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Question: My girlfriend and I have been arguing about the idea of unconditional love. She thinks it is possible and something we should work towards and I think there is no such thing. What do you think?

Answer: What is this thing called unconditional love?  I have to say that when the expectation is voiced in a counselling session, I am pretty sure that there is trouble ahead. When we consider all of the conditions that are necessary in order to fall in love (i.e. looks, temperament, interests, values, ambition, humour etc.etc.), it’s hard to imagine that they could all just fade away once love is professed. At the risk of sounding cynical, the only place that I can imagine unconditional love existing is in the early months of a parent’s love for an infant. And even there, it is probably driven by some evolutionary imperative to launch one’s genes safely into the next generation.

I don’t know what level of analysis you and your girlfriend have brought to the subject but here are a few thoughts.

  • First of all, the person requesting unconditional love (and it is almost always a female) is in a duplicitous position from the get go since by the very nature of the request, they are identifying themselves as unhappy with the relationship as it is.


  • Secondly, the request is usually an emotional plea and speaks to me of insecurity. What has to be going on in the mind of an individual to make such a request? I suspect that somewhere in the mix, probably in their family experience, they felt unloved or on the outside of things -- or at least somehow not important enough. This unresolved emotional attachment in family, evolves into a longing for a complete love and an expectation that their partner should be able to deliver this. Even if their partner could do this (and they can’t!), it would not assuage the insecurity. Insecurity is tempered from within, not through adulation from without.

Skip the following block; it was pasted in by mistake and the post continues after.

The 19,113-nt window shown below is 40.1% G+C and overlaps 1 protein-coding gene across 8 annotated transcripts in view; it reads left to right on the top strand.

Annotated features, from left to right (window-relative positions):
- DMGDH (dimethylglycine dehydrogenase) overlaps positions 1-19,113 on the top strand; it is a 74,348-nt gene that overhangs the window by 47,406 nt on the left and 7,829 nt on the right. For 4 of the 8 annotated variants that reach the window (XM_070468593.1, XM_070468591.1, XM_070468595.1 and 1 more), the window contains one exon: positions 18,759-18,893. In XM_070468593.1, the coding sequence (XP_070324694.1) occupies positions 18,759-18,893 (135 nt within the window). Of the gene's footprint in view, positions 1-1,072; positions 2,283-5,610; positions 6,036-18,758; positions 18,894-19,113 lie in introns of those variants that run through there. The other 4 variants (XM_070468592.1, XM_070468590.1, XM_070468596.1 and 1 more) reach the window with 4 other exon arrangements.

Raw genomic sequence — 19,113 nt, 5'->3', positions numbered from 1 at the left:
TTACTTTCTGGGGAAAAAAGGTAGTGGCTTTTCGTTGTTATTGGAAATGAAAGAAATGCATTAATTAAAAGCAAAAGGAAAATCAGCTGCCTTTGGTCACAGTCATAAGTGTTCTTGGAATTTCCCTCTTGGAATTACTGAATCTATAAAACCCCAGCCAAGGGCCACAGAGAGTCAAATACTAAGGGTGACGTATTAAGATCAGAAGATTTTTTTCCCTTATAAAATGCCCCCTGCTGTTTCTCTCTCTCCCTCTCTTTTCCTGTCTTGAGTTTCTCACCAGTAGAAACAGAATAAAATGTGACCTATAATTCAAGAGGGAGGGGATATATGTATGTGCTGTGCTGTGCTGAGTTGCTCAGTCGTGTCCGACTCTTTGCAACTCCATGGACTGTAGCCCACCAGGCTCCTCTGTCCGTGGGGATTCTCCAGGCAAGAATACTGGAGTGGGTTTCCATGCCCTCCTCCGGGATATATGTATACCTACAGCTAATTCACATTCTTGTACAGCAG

• Thirdly, and most importantly, is the unfortunate nature of the concept itself. The phrase has been mentioned in religious, philosophical and even political discussion but it is used most frequently in addressing expectations in a primary relationship. In the request for unconditional love, the plaintive diminishes the importance of their own behaviour by accusing the other of being derelict in their duty to love. The loss here should be obvious.  One of the biggest advantages in being part of a couple is the opportunity to work on your own maturity in the face of a critical partner. If you expect love without condition you are less likely to address you own stuff.

A woman asking for unconditional love is like a man asking for unconditional sex. The expectation is unreasonable and ends in frustration. Most things come with conditions attached and love is no exception. To receive love you need to be lovable, and being lovable long-term requires a whole lot of maturity. If you and your girlfriend put your energy to work on that, you will have fewer disappointments.

Margaret Anne Speak, M.A., C.C.C. works with couples, individuals, and families from a Bowen Family Systems perspective at Family Services of the North Shore. Questions? Write This e-mail address is being protected from spambots. You need JavaScript enabled to view it or call 604-988-5281.